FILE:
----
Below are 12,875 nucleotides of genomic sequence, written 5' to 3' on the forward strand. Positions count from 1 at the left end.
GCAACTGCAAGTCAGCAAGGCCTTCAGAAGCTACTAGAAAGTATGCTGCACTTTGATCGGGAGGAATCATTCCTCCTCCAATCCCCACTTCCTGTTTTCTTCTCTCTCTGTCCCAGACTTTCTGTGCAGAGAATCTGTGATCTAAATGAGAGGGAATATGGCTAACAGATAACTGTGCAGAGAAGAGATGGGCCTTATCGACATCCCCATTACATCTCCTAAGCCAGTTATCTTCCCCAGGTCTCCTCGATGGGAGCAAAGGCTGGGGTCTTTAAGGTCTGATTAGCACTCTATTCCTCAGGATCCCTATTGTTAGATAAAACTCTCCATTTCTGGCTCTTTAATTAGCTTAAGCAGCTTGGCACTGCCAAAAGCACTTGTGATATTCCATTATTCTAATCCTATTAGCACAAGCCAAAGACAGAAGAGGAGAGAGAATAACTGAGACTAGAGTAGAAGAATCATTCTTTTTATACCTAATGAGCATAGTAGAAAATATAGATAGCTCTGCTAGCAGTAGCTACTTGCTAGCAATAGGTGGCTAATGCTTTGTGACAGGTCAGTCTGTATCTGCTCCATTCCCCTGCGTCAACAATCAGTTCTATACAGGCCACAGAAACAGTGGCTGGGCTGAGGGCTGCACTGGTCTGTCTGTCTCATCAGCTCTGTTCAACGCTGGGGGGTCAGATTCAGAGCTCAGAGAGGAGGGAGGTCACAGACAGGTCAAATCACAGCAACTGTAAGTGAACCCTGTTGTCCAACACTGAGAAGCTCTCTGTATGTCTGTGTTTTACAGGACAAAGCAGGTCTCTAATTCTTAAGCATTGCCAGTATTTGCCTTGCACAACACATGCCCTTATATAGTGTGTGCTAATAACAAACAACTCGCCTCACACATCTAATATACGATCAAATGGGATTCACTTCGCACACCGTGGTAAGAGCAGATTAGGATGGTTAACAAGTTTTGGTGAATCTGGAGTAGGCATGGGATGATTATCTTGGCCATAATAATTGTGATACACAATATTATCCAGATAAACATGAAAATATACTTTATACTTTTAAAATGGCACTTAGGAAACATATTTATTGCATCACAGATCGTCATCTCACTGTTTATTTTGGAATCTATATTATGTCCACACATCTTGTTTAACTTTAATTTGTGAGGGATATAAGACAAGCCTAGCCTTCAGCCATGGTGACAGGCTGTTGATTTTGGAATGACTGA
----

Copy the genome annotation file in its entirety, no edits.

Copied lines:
Below are 12,875 nucleotides of genomic sequence, written 5' to 3' on the forward strand. Positions count from 1 at the left end.
GCAACTGCAAGTCAGCAAGGCCTTCAGAAGCTACTAGAAAGTATGCTGCACTTTGATCGGGAGGAATCATTCCTCCTCCAATCCCCACTTCCTGTTTTCTTCTCTCTCTGTCCCAGACTTTCTGTGCAGAGAATCTGTGATCTAAATGAGAGGGAATATGGCTAACAGATAACTGTGCAGAGAAGAGATGGGCCTTATCGACATCCCCATTACATCTCCTAAGCCAGTTATCTTCCCCAGGTCTCCTCGATGGGAGCAAAGGCTGGGGTCTTTAAGGTCTGATTAGCACTCTATTCCTCAGGATCCCTATTGTTAGATAAAACTCTCCATTTCTGGCTCTTTAATTAGCTTAAGCAGCTTGGCACTGCCAAAAGCACTTGTGATATTCCATTATTCTAATCCTATTAGCACAAGCCAAAGACAGAAGAGGAGAGAGAATAACTGAGACTAGAGTAGAAGAATCATTCTTTTTATACCTAATGAGCATAGTAGAAAATATAGATAGCTCTGCTAGCAGTAGCTACTTGCTAGCAATAGGTGGCTAATGCTTTGTGACAGGTCAGTCTGTATCTGCTCCATTCCCCTGCGTCAACAATCAGTTCTATACAGGCCACAGAAACAGTGGCTGGGCTGAGGGCTGCACTGGTCTGTCTGTCTCATCAGCTCTGTTCAACGCTGGGGGGTCAGATTCAGAGCTCAGAGAGGAGGGAGGTCACAGACAGGTCAAATCACAGCAACTGTAAGTGAACCCTGTTGTCCAACACTGAGAAGCTCTCTGTATGTCTGTGTTTTACAGGACAAAGCAGGTCTCTAATTCTTAAGCATTGCCAGTATTTGCCTTGCACAACACATGCCCTTATATAGTGTGTGCTAATAACAAACAACTCGCCTCACACATCTAATATACGATCAAATGGGATTCACTTCGCACACCGTGGTAAGAGCAGATTAGGATGGTTAACAAGTTTTGGTGAATCTGGAGTAGGCATGGGATGATTATCTTGGCCATAATAATTGTGATACACAATATTATCCAGATAAACATGAAAATATACTTTATACTTTTAAAATGGCACTTAGGAAACATATTTATTGCATCACAGATCGTCATCTCACTGTTTATTTTGGAATCTATATTATGTCCACACATCTTGTTTAACTTTAATTTGTGAGGGATATAAGACAAGCCTAGCCTTCAGCCATGGTGACAGGCTGTTGATTTTGGAATGACTGA